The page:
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New Zealand Immigration and Visa Information
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Visa Australia

Need a Temporary or Permanent Visa to Australia? All the information you require to make a decision and advise and guidance.

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Work Visa Australia

Want to live and work in Australia? Australia needs skilled workers! Over 200,000 jobs are advertised weekly, and the unemployment rate is the lowest in years. 102,500 Skilled Visas are to be granted by June 2008.

Free Eligibility Assessment

Work & Holiday in Australia

Australian Working Holiday visa provides opportunities for people between 18 and 30 years of age from some countries to work and holiday in Australia.

Free Eligibility Assessment

Visitor Visa (ETA) to Australia

Are you planning on travelling to Australia to visit family and friends? The Australian Government has now made it possible to arrange an ETA via the Internet. Issued Online.

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Student Visa to Australia

Would you like to study in Australia? Each year over 150,000 international students from around 140 countries drawn to Australia to study, work and live in Australia. Find out if you are one of the lucky ones.

Free Eligibility Assessment

Business Visa Australia

Want to manage, purchase or set up a business in Australia? The Business Skills Visa class encourages successful business people to settle permanently in Australia and contribute to the Australian economy by developing new or existing businesses.

Free Eligibility Assessment

Working in New Zealand

The Skilled Migrant category is open to candidates who possess the requisite skills and/or training. In order to be eligible for this visa - which gives you permanent residency and perhaps one day citizenship – candidates must meet pre-requisite conditions, including fluency in the English language, as well as pass a points test. Please note, for those applicants who are in occupations which are on New Zealand’s ‘High Demand’ list will earn bonus points and therefore have a better chance of immigration under this category.

Temporary & Long Term Business Visas (LTBV)
For persons traveling to New Zealand on business, short-term work visas may be issued for a period of up to 12 months. If you intend to work for a longer period than this, you will have to apply for a Long Term Business Visas (LTBV), valid for up to 3 years. . In order to obtain one of these visas, the company or organization you are working for usually will have to demonstrate that the job is one that is in high demand in New Zealand, or that the job you are doing is a necessary one for the company etc.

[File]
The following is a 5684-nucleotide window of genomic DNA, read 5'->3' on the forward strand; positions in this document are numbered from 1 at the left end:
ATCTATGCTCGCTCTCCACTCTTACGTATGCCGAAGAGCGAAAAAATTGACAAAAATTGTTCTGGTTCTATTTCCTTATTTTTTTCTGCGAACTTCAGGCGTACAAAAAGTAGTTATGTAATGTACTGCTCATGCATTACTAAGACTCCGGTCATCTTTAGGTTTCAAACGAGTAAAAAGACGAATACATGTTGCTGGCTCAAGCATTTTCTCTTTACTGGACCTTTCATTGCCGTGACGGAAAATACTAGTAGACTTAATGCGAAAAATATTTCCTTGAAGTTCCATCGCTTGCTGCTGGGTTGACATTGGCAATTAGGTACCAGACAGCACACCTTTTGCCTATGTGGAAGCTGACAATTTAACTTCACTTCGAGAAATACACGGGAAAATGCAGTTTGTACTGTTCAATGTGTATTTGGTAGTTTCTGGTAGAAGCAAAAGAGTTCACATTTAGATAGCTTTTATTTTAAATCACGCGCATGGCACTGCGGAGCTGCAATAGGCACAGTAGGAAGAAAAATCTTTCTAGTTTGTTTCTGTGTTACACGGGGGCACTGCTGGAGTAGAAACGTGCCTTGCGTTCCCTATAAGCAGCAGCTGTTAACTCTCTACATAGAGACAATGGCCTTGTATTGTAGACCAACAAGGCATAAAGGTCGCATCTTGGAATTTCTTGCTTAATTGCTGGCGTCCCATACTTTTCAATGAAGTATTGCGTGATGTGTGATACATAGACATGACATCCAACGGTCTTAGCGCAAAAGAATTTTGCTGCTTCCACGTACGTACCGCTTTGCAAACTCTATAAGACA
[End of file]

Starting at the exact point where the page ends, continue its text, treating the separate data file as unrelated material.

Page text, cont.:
Working Conditions
In New Zealand, as in many other Western countries, the worker is well-protected. There are many laws in relation to minimum wage levels and workers’ unions help enforce people’s rights. Many industries have their own tribunals to settle disputes between unions which represent the workers, the workers themselves and employers, and if this fails to resolve the issue, then persons can always seek settlement within the court system. Workers rights are strictly protected by the Employment Contracts Act 1991.

Minimum Wages
The Minimum Wage Act 1983 (NZ) sets the national minimum wages for adults and young people. The Minimum Wage Order 1997 came into force on 1 March 1997 and set the adult minimum wage, for those aged 20 and over, at $7 per hour, $56 for an 8-hour day, and $280.00 for a 40-hour week. The youth minimum wage, for young people aged 16 to 19, is set at $4.20 per hour, $33.60 for an 8-hour day, and $168.00 for a 40-hour week.

According to the Employment Contracts Act 1991, in New Zealand employers may not restrict the right of employees to join unions. Unions are collective groups to which employees belong and act as representative bodies to protect workers’ rights.

Equal Opportunity Policy
Racial and gender slurs and activities in the workplace are also wholly unacceptable: under New Zealand law, such constitutes a type of assault, and the person making the remark or doing the act may be charged under criminal law as well as prosecuted under civil law by the victim in order to receive damages to compensate for injuries (mental and physical) sustained.

Legislation relevant to equal employment opportunities in the labor market includes the Equal Pay Act 1972, the Human Rights Act 1993 and the Employment Contracts Act 1991.

Australian Visa Assessment


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